Rich in history, event is major player in local tourism, economy

Hotel parking lots around Folsom are home to a variety of race transporters this week, from those small and moderate in size, to others that are elaborate 18-wheelers wrapped in flashy graphics and brand logos. It’s race weekend around town as the Michael’s Reno Powersports Hangtown Motocross Classic gets underway at Prairie City State Recreation Area (SVRA) that’s just south of Highway 50 near where Prairie City Road meets White Rock Road. It’s the 55th edition of this annual affair, which brings much more than the excitement of both pro and amateur motocross to the region. 

While locals began to hit the track Thursday afternoon and return Friday for the amateur segment of the event, Saturday’s event will bring some of the top motocross racers from around the world to the region. The event brings national and international attention to Folsom, which has long been bannered as the host city for the event when it comes to lodging and tourism surrounding it. The event greatly benefits the city of Rancho Cordova as well, with many pro teams filling area hotels and patronizing local restaurants and other business types as they call the region home in the days leading up and trailing what is the longest running outdoor motocross event in the United States.


If you have a conversation with anyone from Choose Folsom and the Folsom Chamber of Commerce, they will speak highly of the event and the attention it brings to the community of Folsom. The event is among the top event based tourism revenue generators locally, ranking not so far behind the annual Folsom Pro Rodeo in the way of attendance and tourism draw, all of which contributes to the local economy.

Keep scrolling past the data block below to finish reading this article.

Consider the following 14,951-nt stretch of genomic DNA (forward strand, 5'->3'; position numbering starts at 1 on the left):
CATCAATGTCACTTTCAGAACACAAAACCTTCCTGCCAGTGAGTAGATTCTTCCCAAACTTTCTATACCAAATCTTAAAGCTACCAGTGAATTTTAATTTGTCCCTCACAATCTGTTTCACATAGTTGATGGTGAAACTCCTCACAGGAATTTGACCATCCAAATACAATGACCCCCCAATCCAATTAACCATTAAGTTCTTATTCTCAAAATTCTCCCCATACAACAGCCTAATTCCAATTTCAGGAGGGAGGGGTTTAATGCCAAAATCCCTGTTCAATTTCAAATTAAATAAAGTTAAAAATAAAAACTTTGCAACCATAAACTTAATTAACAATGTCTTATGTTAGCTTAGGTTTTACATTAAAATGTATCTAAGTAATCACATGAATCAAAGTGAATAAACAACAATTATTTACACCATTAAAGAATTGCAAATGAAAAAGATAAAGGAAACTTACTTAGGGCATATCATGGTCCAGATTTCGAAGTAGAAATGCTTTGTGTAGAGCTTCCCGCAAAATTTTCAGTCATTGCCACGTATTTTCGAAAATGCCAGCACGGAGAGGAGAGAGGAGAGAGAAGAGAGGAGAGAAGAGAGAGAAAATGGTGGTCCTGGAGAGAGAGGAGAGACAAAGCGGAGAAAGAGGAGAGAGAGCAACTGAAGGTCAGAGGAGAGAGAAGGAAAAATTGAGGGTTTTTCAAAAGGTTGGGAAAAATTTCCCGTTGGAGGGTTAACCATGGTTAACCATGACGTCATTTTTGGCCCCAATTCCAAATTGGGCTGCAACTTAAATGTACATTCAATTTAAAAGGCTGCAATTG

“The annual Hangtown Motocross event is a proud Folsom tradition. The competitors and fans add to our economic vitality as they eat and shop in our Folsom businesses and support our lodging partners. Hangtown’s well-known brand offers Folsom national visibility,” are the words you’ll hear over and over when you talk to Joe Gagliardi, CEO of Choose Folsom and The Folsom Chamber of Commerce as this annual event arrives each year. 


On average, some 20,000 spectators have been known to pack the grandstands and line the tracksides at Prairie City each year and organizers are hoping that trend continues when the gates open for pro competition Saturday. Over the course of the event, ticket holders normally witness more than 1,000 riders take to the dirt from the amateur level to the pros over the three day sting. 

While many will pack area hotels this week, others will reside on site at the park located south of Highway 50. Prairie City that has become a small city of tents and recreational vehicles since earlier this week. The Hangtown course and spectator experience provides great vantage points to watch all of the action.


The Hangtown Motocross is managed by the Dirt Diggers North Motorcycle Club and has organized the competition at Prairie City since 1979. The race was originally held near Placerville, then in the small town of Plymouth, which it outgrew very quickly. 


The club spends more than $200,000 annually to stage the competition. The club recruits sponsorships for the event each year, a necessary component to keep the affair running, considering that insurance alone today is well over $20,000 for the event and is just one of the many costs the club takes on to put the event on.

One aspect that many may not be aware of is that the Hangtown Motocross event benefits local charities each here. Throughout the years, the club has assisted various charities, among those is the locally known non-profit Friends of Folsom. The local charity group provides volunteer support for the event year after year, including setting up the course in the weeks ahead of it, managing parking on race day and helping with hospitality and vendor needs throughout the course of the event.